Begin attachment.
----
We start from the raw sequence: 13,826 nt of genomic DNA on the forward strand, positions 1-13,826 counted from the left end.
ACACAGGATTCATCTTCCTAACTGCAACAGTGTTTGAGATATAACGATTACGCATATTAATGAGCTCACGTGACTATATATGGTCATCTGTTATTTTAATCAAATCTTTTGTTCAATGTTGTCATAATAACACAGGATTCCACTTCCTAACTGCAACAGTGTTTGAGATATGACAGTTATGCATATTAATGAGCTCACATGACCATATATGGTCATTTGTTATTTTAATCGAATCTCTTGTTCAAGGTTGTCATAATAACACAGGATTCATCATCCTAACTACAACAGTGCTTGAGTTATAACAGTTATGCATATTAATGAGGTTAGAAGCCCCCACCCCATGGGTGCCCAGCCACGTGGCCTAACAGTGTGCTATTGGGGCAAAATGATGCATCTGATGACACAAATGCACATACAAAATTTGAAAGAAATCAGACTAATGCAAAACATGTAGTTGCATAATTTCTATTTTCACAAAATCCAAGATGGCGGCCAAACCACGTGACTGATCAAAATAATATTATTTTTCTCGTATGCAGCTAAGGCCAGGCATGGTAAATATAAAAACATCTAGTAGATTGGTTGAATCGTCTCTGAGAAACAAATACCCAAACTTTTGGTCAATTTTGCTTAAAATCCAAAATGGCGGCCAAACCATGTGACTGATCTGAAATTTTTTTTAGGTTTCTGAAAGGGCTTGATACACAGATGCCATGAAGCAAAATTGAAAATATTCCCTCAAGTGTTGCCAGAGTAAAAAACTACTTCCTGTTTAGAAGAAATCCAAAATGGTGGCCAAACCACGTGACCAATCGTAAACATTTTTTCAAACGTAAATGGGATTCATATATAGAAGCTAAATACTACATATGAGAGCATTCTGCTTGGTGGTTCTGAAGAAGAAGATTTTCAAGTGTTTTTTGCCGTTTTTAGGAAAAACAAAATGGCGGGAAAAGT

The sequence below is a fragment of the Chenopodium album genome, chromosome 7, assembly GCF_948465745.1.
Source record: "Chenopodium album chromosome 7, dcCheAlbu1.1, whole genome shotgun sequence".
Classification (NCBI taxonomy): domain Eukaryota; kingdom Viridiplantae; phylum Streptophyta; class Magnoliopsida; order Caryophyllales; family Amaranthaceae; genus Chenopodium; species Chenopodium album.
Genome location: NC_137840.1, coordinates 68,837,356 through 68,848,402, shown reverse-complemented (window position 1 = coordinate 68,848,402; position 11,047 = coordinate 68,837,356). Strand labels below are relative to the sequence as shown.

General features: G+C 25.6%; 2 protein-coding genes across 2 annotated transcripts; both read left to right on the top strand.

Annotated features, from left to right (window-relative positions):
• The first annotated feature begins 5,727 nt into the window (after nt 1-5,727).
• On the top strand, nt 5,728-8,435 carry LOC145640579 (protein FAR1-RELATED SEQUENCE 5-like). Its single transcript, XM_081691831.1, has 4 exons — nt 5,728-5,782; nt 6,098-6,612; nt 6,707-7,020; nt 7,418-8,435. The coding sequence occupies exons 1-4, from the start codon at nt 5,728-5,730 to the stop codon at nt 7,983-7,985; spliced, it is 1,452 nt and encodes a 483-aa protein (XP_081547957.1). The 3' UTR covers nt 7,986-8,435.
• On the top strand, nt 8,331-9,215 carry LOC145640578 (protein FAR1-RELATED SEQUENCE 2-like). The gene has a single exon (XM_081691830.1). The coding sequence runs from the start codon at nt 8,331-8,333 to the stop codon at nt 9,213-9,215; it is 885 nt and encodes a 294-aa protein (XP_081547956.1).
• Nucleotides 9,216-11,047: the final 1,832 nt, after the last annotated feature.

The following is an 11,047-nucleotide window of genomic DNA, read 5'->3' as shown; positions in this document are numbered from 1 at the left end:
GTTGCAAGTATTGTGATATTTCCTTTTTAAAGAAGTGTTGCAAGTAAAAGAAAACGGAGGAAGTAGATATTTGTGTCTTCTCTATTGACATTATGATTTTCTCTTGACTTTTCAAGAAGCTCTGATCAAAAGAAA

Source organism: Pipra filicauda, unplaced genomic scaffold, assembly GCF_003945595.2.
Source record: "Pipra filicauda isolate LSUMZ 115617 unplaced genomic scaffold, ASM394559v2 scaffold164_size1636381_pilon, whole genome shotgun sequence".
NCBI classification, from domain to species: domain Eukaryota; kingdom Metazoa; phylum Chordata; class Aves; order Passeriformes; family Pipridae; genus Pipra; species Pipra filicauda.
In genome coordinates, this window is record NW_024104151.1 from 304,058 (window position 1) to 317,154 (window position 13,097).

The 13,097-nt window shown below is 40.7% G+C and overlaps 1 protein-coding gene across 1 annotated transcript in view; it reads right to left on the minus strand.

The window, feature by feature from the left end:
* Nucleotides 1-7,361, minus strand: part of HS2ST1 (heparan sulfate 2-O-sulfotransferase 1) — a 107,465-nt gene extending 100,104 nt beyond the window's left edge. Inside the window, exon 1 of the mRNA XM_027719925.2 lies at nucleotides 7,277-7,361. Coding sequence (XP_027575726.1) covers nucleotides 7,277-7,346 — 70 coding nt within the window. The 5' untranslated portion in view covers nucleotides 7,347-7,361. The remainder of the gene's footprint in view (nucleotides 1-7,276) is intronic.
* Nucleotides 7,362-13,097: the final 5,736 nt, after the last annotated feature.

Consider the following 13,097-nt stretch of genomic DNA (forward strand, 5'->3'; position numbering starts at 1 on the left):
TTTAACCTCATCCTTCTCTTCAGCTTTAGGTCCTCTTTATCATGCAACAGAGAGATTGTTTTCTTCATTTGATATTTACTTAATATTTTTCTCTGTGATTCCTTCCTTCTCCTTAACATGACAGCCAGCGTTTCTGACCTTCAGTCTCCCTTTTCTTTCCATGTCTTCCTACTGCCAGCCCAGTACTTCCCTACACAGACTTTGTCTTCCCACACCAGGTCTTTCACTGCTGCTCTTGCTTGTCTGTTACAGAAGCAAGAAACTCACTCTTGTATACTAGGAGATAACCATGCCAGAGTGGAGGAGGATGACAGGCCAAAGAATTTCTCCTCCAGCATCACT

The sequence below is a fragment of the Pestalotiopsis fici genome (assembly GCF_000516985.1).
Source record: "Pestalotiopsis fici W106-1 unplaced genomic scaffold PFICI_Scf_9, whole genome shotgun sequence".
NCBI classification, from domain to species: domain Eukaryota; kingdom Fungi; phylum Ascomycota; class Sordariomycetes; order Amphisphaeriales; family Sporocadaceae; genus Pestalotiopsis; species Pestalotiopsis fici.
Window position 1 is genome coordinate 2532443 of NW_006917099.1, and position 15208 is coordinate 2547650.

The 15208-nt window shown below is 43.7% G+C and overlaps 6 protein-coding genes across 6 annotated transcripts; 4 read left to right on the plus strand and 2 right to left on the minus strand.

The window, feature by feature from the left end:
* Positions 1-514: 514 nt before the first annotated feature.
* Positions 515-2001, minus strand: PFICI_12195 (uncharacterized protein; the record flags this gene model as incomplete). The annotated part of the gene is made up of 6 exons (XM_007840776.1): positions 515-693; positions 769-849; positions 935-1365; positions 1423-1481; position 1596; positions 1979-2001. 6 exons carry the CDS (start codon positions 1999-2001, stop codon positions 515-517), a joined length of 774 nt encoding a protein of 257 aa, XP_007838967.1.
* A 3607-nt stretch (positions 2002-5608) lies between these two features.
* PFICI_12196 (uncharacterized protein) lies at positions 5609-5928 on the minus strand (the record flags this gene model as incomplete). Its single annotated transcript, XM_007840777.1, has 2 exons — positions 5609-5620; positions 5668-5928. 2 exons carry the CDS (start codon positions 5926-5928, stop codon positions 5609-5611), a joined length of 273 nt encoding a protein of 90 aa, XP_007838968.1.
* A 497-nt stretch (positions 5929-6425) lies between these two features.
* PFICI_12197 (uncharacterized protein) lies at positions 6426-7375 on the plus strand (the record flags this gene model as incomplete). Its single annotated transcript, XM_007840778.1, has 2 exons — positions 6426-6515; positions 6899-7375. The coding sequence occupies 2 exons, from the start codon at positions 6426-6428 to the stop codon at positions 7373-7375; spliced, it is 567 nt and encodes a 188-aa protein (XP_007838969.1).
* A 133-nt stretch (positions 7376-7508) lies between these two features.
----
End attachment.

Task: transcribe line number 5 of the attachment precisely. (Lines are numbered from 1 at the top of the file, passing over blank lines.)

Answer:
Classification (NCBI taxonomy): domain Eukaryota; kingdom Viridiplantae; phylum Streptophyta; class Magnoliopsida; order Caryophyllales; family Amaranthaceae; genus Chenopodium; species Chenopodium album.